The definition of dying with dignity recognizes unconditional intrinsic human values, such as physical comfort, quality of life, autonomy, meaning, preparation, and interpersonal connection. Preserving dignity, avoiding harm, and preventing and resolving conflicts are the responsibilities of the health care provider who is in charge of the patient during the end-of-life.(8) There is a paradigm shift as the focus is on relief of the sick person''s suffering instead of on the person''s disease.

A common therapeutic approach should be defined based on the previous discussions among the ICU''s multidisciplinary team, including the primary care staff and the different specialties that are taking care of the patient. This will avoid uncertain feelings for patients and families. As multiple specialties are frequently involved, such as clinicians, surgeons, oncologists, intensivists, and palliative care, the risk of misunderstanding is great.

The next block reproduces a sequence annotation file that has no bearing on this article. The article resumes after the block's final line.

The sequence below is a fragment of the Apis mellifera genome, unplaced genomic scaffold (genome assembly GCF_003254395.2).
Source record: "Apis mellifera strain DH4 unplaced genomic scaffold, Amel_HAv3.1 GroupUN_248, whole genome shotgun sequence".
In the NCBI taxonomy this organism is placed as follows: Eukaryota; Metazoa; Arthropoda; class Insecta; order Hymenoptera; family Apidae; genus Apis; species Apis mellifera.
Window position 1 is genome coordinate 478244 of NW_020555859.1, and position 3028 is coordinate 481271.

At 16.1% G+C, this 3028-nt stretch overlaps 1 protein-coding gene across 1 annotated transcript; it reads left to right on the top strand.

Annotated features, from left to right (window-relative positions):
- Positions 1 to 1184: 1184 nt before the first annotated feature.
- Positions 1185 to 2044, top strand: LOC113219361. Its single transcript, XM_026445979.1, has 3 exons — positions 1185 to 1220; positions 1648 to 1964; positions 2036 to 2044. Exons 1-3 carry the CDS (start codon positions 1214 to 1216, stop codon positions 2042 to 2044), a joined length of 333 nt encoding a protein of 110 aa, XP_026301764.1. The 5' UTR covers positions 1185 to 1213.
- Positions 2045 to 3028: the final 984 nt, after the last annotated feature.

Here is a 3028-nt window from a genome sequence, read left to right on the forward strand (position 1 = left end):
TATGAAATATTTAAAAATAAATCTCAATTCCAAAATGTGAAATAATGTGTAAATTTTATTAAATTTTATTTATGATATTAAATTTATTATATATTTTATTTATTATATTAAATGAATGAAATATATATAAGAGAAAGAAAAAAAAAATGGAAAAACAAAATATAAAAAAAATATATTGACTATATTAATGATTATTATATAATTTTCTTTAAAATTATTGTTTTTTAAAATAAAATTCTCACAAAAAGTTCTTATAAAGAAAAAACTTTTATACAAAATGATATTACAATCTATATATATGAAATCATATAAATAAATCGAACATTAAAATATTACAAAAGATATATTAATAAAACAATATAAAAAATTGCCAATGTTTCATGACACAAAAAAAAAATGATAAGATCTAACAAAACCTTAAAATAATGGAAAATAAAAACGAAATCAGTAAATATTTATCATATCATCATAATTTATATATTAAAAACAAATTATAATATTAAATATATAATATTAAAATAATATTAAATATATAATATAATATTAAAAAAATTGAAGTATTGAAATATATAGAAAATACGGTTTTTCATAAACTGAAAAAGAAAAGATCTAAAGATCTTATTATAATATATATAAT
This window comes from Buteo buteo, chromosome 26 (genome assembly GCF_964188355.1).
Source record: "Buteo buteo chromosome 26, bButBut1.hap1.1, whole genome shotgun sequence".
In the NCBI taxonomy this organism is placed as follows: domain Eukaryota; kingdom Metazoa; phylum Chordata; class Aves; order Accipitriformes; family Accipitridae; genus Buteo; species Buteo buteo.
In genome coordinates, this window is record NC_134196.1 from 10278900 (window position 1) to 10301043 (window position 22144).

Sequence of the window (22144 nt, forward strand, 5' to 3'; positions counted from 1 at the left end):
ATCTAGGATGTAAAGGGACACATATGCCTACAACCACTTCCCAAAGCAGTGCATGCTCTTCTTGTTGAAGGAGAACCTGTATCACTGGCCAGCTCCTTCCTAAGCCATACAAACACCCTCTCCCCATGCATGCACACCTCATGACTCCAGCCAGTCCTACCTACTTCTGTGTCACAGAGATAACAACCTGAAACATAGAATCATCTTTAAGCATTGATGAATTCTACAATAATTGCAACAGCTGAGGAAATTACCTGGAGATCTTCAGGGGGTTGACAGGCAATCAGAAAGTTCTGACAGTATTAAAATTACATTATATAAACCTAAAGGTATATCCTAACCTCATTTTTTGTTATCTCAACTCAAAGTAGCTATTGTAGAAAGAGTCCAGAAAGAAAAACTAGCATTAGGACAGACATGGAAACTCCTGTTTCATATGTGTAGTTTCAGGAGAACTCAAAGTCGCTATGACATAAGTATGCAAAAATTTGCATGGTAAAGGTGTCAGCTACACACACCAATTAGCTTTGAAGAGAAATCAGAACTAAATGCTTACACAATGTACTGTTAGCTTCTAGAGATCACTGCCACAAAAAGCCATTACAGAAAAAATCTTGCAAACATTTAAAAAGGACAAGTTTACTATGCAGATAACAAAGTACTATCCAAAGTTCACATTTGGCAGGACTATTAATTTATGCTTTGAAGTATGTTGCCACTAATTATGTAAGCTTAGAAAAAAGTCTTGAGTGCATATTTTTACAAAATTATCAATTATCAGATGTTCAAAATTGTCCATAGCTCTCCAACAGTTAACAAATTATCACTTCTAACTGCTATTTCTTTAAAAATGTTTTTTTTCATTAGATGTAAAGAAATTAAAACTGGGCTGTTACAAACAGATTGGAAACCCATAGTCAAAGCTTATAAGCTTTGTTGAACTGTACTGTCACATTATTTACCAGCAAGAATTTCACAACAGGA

This proactive approach to communicating palliative care to patients and families decreased the time of ICU stay and hospitalization and the time lapse between knowledge of the prognosis and the decision to move toward a "Comfort Care" treatment. Comfort care emphasizes the quality of the last days of life over its quantity.(29,30) Family meetings should be based on trust and a clear understanding that the withdrawal or withholding of life support is not related to the withdrawal or withholding of care.(31)

Cook et al. observed that the decision to perform mechanical ventilation withdrawal was based on a patient''s preference not to use life support, low expectation of survival, and risk of being discharged from the ICU with a high probability of developing low cognitive function.(32) The advanced life support withdrawal should be carried out with the involvement of the multidisciplinary team and family to make sure that this decision is consistent with the values and objectives of that particular patient.(33) After discussing this decision with the patient and family, it must be assured that the entire process will be supervised. Every effort will be made to avoid discomfort, to maintain analgesia, and to control symptoms, such as pain, agitation, and dyspnea.(8)

When discussing withholding or withdrawing therapies with the patient and families, the health professional should make it clear that they will continue to provide supportive treatment to them.